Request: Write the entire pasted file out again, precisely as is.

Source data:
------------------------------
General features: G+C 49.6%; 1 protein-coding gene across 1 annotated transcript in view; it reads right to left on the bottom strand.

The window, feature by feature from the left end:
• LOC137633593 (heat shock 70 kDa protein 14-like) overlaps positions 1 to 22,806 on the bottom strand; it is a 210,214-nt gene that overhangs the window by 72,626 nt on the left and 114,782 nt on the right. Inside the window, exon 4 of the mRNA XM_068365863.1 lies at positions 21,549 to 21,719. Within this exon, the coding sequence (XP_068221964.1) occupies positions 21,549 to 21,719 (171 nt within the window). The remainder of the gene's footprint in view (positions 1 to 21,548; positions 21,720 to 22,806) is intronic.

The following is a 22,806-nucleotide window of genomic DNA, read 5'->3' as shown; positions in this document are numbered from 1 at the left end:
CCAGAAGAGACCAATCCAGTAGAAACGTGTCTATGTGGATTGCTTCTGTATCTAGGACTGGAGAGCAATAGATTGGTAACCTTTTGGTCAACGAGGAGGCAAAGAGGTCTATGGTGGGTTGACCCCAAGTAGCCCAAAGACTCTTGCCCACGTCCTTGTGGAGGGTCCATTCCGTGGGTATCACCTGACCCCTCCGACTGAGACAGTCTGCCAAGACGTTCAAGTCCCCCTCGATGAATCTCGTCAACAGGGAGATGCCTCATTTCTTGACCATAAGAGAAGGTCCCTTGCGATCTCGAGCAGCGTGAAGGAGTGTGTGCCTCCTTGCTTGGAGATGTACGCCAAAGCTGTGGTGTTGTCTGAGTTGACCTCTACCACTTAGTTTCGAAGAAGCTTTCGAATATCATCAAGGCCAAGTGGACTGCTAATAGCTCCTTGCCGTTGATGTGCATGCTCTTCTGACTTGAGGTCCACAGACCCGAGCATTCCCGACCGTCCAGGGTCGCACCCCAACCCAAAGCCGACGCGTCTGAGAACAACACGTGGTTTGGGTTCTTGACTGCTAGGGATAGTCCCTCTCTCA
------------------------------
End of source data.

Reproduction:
General features: G+C 49.6%; 1 protein-coding gene across 1 annotated transcript in view; it reads right to left on the bottom strand.

The window, feature by feature from the left end:
• LOC137633593 (heat shock 70 kDa protein 14-like) overlaps positions 1 to 22,806 on the bottom strand; it is a 210,214-nt gene that overhangs the window by 72,626 nt on the left and 114,782 nt on the right. Inside the window, exon 4 of the mRNA XM_068365863.1 lies at positions 21,549 to 21,719. Within this exon, the coding sequence (XP_068221964.1) occupies positions 21,549 to 21,719 (171 nt within the window). The remainder of the gene's footprint in view (positions 1 to 21,548; positions 21,720 to 22,806) is intronic.

The following is a 22,806-nucleotide window of genomic DNA, read 5'->3' as shown; positions in this document are numbered from 1 at the left end:
CCAGAAGAGACCAATCCAGTAGAAACGTGTCTATGTGGATTGCTTCTGTATCTAGGACTGGAGAGCAATAGATTGGTAACCTTTTGGTCAACGAGGAGGCAAAGAGGTCTATGGTGGGTTGACCCCAAGTAGCCCAAAGACTCTTGCCCACGTCCTTGTGGAGGGTCCATTCCGTGGGTATCACCTGACCCCTCCGACTGAGACAGTCTGCCAAGACGTTCAAGTCCCCCTCGATGAATCTCGTCAACAGGGAGATGCCTCATTTCTTGACCATAAGAGAAGGTCCCTTGCGATCTCGAGCAGCGTGAAGGAGTGTGTGCCTCCTTGCTTGGAGATGTACGCCAAAGCTGTGGTGTTGTCTGAGTTGACCTCTACCACTTAGTTTCGAAGAAGCTTTCGAATATCATCAAGGCCAAGTGGACTGCTAATAGCTCCTTGCCGTTGATGTGCATGCTCTTCTGACTTGAGGTCCACAGACCCGAGCATTCCCGACCGTCCAGGGTCGCACCCCAACCCAAAGCCGACGCGTCTGAGAACAACACGTGGTTTGGGTTCTTGACTGCTAGGGATAGTCCCTCTCTCA